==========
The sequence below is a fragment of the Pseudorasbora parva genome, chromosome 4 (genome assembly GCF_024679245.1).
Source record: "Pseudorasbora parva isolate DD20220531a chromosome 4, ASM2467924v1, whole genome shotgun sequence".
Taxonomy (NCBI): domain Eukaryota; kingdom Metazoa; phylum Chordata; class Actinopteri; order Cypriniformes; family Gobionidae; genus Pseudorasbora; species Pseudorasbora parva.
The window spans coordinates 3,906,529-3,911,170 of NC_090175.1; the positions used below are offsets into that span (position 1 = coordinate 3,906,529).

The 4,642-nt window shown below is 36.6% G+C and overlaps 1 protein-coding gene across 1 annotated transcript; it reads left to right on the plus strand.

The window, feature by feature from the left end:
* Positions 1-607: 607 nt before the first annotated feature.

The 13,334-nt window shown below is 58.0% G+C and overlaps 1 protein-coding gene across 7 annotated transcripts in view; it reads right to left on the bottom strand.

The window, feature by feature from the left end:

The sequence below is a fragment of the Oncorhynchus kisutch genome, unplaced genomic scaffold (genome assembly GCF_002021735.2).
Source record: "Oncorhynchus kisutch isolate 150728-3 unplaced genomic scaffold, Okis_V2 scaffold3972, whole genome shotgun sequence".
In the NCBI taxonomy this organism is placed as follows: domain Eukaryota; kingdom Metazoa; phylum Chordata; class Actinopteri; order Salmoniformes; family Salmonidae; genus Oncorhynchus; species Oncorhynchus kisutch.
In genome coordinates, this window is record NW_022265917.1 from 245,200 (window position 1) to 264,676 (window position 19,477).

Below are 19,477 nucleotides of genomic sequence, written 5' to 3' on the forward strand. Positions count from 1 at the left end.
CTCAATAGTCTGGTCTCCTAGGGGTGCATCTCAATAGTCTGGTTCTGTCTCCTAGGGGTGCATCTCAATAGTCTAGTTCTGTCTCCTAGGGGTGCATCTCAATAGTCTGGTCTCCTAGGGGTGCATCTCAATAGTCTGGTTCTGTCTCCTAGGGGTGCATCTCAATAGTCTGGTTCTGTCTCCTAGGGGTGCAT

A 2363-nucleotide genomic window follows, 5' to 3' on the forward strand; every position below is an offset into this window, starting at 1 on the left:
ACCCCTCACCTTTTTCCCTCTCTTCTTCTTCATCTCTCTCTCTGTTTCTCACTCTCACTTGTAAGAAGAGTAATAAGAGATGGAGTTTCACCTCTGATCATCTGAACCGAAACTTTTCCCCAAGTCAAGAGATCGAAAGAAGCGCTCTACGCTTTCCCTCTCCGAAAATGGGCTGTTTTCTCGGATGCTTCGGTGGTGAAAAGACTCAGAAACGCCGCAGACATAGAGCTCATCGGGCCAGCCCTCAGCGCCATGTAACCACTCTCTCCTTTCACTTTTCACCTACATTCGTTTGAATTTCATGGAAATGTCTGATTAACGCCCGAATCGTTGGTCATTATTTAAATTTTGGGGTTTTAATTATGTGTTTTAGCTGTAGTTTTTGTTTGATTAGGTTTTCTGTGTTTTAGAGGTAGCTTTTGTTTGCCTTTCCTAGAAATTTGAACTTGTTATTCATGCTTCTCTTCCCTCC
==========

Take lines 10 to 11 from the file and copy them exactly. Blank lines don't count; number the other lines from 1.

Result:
The sequence below is a fragment of the Oncorhynchus kisutch genome, unplaced genomic scaffold (genome assembly GCF_002021735.2).
Source record: "Oncorhynchus kisutch isolate 150728-3 unplaced genomic scaffold, Okis_V2 scaffold3972, whole genome shotgun sequence".